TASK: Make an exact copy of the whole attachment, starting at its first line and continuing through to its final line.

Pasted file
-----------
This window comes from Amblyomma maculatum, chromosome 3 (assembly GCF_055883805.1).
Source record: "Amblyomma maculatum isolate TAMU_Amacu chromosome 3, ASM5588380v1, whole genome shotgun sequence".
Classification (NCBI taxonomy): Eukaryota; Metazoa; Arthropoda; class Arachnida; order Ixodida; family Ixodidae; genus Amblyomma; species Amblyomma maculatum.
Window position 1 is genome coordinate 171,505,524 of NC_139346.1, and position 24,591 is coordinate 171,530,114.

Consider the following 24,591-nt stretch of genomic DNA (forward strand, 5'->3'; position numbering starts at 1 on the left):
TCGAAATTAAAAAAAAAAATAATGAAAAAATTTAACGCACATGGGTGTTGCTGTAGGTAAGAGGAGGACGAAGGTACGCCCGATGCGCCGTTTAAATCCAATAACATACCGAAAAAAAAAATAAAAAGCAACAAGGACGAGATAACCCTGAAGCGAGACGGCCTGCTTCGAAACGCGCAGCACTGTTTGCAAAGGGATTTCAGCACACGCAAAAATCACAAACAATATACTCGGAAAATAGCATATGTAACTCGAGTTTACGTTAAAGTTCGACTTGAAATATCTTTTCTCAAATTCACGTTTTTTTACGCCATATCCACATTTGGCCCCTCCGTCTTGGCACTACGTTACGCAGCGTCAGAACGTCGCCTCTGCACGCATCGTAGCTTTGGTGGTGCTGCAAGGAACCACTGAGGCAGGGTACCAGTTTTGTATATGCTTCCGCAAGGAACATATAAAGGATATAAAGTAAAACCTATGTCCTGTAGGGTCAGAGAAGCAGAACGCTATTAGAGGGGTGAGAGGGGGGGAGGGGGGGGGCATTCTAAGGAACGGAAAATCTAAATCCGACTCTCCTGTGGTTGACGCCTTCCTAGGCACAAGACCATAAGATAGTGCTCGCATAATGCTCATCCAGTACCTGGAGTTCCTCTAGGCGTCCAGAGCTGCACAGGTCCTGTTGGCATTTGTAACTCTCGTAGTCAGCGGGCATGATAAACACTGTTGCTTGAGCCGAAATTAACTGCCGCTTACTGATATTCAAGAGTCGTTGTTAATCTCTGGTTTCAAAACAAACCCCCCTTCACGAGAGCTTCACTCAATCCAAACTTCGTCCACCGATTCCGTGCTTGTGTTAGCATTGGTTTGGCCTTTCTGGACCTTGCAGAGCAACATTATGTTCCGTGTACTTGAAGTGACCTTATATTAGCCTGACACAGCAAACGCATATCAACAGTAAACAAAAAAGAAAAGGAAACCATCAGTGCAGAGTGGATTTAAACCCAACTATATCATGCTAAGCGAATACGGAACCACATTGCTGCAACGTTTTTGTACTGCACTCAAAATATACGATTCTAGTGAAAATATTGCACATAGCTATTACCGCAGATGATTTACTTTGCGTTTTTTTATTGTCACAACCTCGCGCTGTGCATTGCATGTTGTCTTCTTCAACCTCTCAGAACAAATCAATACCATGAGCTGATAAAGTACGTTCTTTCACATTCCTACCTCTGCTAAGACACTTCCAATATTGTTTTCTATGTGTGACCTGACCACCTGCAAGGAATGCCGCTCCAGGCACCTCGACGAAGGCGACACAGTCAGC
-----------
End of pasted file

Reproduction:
This window comes from Amblyomma maculatum, chromosome 3 (assembly GCF_055883805.1).
Source record: "Amblyomma maculatum isolate TAMU_Amacu chromosome 3, ASM5588380v1, whole genome shotgun sequence".
Classification (NCBI taxonomy): Eukaryota; Metazoa; Arthropoda; class Arachnida; order Ixodida; family Ixodidae; genus Amblyomma; species Amblyomma maculatum.
Window position 1 is genome coordinate 171,505,524 of NC_139346.1, and position 24,591 is coordinate 171,530,114.

Consider the following 24,591-nt stretch of genomic DNA (forward strand, 5'->3'; position numbering starts at 1 on the left):
TCGAAATTAAAAAAAAAAATAATGAAAAAATTTAACGCACATGGGTGTTGCTGTAGGTAAGAGGAGGACGAAGGTACGCCCGATGCGCCGTTTAAATCCAATAACATACCGAAAAAAAAAATAAAAAGCAACAAGGACGAGATAACCCTGAAGCGAGACGGCCTGCTTCGAAACGCGCAGCACTGTTTGCAAAGGGATTTCAGCACACGCAAAAATCACAAACAATATACTCGGAAAATAGCATATGTAACTCGAGTTTACGTTAAAGTTCGACTTGAAATATCTTTTCTCAAATTCACGTTTTTTTACGCCATATCCACATTTGGCCCCTCCGTCTTGGCACTACGTTACGCAGCGTCAGAACGTCGCCTCTGCACGCATCGTAGCTTTGGTGGTGCTGCAAGGAACCACTGAGGCAGGGTACCAGTTTTGTATATGCTTCCGCAAGGAACATATAAAGGATATAAAGTAAAACCTATGTCCTGTAGGGTCAGAGAAGCAGAACGCTATTAGAGGGGTGAGAGGGGGGGAGGGGGGGGGCATTCTAAGGAACGGAAAATCTAAATCCGACTCTCCTGTGGTTGACGCCTTCCTAGGCACAAGACCATAAGATAGTGCTCGCATAATGCTCATCCAGTACCTGGAGTTCCTCTAGGCGTCCAGAGCTGCACAGGTCCTGTTGGCATTTGTAACTCTCGTAGTCAGCGGGCATGATAAACACTGTTGCTTGAGCCGAAATTAACTGCCGCTTACTGATATTCAAGAGTCGTTGTTAATCTCTGGTTTCAAAACAAACCCCCCTTCACGAGAGCTTCACTCAATCCAAACTTCGTCCACCGATTCCGTGCTTGTGTTAGCATTGGTTTGGCCTTTCTGGACCTTGCAGAGCAACATTATGTTCCGTGTACTTGAAGTGACCTTATATTAGCCTGACACAGCAAACGCATATCAACAGTAAACAAAAAAGAAAAGGAAACCATCAGTGCAGAGTGGATTTAAACCCAACTATATCATGCTAAGCGAATACGGAACCACATTGCTGCAACGTTTTTGTACTGCACTCAAAATATACGATTCTAGTGAAAATATTGCACATAGCTATTACCGCAGATGATTTACTTTGCGTTTTTTTATTGTCACAACCTCGCGCTGTGCATTGCATGTTGTCTTCTTCAACCTCTCAGAACAAATCAATACCATGAGCTGATAAAGTACGTTCTTTCACATTCCTACCTCTGCTAAGACACTTCCAATATTGTTTTCTATGTGTGACCTGACCACCTGCAAGGAATGCCGCTCCAGGCACCTCGACGAAGGCGACACAGTCAGC